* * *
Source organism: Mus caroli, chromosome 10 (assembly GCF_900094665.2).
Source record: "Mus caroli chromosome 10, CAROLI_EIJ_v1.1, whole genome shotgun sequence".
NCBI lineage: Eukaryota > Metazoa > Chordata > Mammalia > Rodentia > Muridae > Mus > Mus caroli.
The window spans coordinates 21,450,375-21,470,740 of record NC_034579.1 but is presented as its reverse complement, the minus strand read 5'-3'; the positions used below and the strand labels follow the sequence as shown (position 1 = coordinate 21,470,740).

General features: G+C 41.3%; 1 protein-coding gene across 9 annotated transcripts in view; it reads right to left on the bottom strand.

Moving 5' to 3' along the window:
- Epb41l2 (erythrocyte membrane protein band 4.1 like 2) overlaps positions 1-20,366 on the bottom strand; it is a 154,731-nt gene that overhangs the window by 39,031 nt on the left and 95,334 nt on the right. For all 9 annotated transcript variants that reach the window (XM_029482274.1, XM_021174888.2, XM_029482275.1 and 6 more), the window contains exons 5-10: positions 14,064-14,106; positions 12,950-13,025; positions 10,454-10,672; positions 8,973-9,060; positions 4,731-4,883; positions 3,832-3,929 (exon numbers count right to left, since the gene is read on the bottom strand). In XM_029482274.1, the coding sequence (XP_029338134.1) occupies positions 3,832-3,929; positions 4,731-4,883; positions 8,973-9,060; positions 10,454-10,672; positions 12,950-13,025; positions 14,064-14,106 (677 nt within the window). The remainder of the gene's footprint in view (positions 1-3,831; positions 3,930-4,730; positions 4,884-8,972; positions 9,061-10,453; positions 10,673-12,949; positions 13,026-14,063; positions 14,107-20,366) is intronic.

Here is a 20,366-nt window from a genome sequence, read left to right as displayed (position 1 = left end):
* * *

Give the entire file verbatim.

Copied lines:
Source organism: Mus caroli, chromosome 10 (assembly GCF_900094665.2).
Source record: "Mus caroli chromosome 10, CAROLI_EIJ_v1.1, whole genome shotgun sequence".
NCBI lineage: Eukaryota > Metazoa > Chordata > Mammalia > Rodentia > Muridae > Mus > Mus caroli.
The window spans coordinates 21,450,375-21,470,740 of record NC_034579.1 but is presented as its reverse complement, the minus strand read 5'-3'; the positions used below and the strand labels follow the sequence as shown (position 1 = coordinate 21,470,740).

General features: G+C 41.3%; 1 protein-coding gene across 9 annotated transcripts in view; it reads right to left on the bottom strand.

Moving 5' to 3' along the window:
- Epb41l2 (erythrocyte membrane protein band 4.1 like 2) overlaps positions 1-20,366 on the bottom strand; it is a 154,731-nt gene that overhangs the window by 39,031 nt on the left and 95,334 nt on the right. For all 9 annotated transcript variants that reach the window (XM_029482274.1, XM_021174888.2, XM_029482275.1 and 6 more), the window contains exons 5-10: positions 14,064-14,106; positions 12,950-13,025; positions 10,454-10,672; positions 8,973-9,060; positions 4,731-4,883; positions 3,832-3,929 (exon numbers count right to left, since the gene is read on the bottom strand). In XM_029482274.1, the coding sequence (XP_029338134.1) occupies positions 3,832-3,929; positions 4,731-4,883; positions 8,973-9,060; positions 10,454-10,672; positions 12,950-13,025; positions 14,064-14,106 (677 nt within the window). The remainder of the gene's footprint in view (positions 1-3,831; positions 3,930-4,730; positions 4,884-8,972; positions 9,061-10,453; positions 10,673-12,949; positions 13,026-14,063; positions 14,107-20,366) is intronic.

Here is a 20,366-nt window from a genome sequence, read left to right as displayed (position 1 = left end):